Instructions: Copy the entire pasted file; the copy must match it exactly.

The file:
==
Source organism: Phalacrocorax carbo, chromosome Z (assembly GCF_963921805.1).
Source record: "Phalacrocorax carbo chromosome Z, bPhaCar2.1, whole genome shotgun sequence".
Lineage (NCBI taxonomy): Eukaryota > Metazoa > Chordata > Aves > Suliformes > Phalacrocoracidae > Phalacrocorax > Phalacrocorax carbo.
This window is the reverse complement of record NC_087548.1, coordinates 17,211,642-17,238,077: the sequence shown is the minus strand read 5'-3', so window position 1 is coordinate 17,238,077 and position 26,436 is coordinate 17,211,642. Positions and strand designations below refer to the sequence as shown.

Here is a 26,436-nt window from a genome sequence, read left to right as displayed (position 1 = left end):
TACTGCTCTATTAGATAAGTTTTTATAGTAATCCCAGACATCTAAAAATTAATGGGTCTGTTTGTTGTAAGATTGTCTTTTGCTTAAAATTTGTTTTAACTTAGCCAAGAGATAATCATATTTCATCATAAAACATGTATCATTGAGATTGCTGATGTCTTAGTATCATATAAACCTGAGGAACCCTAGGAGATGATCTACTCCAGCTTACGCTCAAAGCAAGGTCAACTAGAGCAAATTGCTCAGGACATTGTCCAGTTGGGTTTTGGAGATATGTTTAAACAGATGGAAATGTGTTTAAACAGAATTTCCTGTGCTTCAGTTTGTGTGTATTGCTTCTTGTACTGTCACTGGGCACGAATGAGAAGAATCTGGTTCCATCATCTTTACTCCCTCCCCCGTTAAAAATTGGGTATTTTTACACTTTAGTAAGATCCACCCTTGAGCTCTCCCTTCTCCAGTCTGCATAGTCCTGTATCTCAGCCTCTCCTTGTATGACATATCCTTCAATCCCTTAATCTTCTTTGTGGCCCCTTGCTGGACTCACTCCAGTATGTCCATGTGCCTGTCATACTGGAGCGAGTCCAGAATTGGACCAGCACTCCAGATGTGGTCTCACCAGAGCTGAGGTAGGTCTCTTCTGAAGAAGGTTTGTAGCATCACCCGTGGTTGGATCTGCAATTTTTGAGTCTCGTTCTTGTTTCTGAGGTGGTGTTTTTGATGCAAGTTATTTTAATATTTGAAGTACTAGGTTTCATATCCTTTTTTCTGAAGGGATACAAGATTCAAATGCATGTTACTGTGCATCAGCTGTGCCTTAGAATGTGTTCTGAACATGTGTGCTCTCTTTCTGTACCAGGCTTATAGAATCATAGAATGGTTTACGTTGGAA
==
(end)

Source organism: Phalacrocorax carbo, chromosome Z (assembly GCF_963921805.1).
Source record: "Phalacrocorax carbo chromosome Z, bPhaCar2.1, whole genome shotgun sequence".
Lineage (NCBI taxonomy): Eukaryota > Metazoa > Chordata > Aves > Suliformes > Phalacrocoracidae > Phalacrocorax > Phalacrocorax carbo.
This window is the reverse complement of record NC_087548.1, coordinates 17,211,642-17,238,077: the sequence shown is the minus strand read 5'-3', so window position 1 is coordinate 17,238,077 and position 26,436 is coordinate 17,211,642. Positions and strand designations below refer to the sequence as shown.

Here is a 26,436-nt window from a genome sequence, read left to right as displayed (position 1 = left end):
TACTGCTCTATTAGATAAGTTTTTATAGTAATCCCAGACATCTAAAAATTAATGGGTCTGTTTGTTGTAAGATTGTCTTTTGCTTAAAATTTGTTTTAACTTAGCCAAGAGATAATCATATTTCATCATAAAACATGTATCATTGAGATTGCTGATGTCTTAGTATCATATAAACCTGAGGAACCCTAGGAGATGATCTACTCCAGCTTACGCTCAAAGCAAGGTCAACTAGAGCAAATTGCTCAGGACATTGTCCAGTTGGGTTTTGGAGATATGTTTAAACAGATGGAAATGTGTTTAAACAGAATTTCCTGTGCTTCAGTTTGTGTGTATTGCTTCTTGTACTGTCACTGGGCACGAATGAGAAGAATCTGGTTCCATCATCTTTACTCCCTCCCCCGTTAAAAATTGGGTATTTTTACACTTTAGTAAGATCCACCCTTGAGCTCTCCCTTCTCCAGTCTGCATAGTCCTGTATCTCAGCCTCTCCTTGTATGACATATCCTTCAATCCCTTAATCTTCTTTGTGGCCCCTTGCTGGACTCACTCCAGTATGTCCATGTGCCTGTCATACTGGAGCGAGTCCAGAATTGGACCAGCACTCCAGATGTGGTCTCACCAGAGCTGAGGTAGGTCTCTTCTGAAGAAGGTTTGTAGCATCACCCGTGGTTGGATCTGCAATTTTTGAGTCTCGTTCTTGTTTCTGAGGTGGTGTTTTTGATGCAAGTTATTTTAATATTTGAAGTACTAGGTTTCATATCCTTTTTTCTGAAGGGATACAAGATTCAAATGCATGTTACTGTGCATCAGCTGTGCCTTAGAATGTGTTCTGAACATGTGTGCTCTCTTTCTGTACCAGGCTTATAGAATCATAGAATGGTTTACGTTGGAA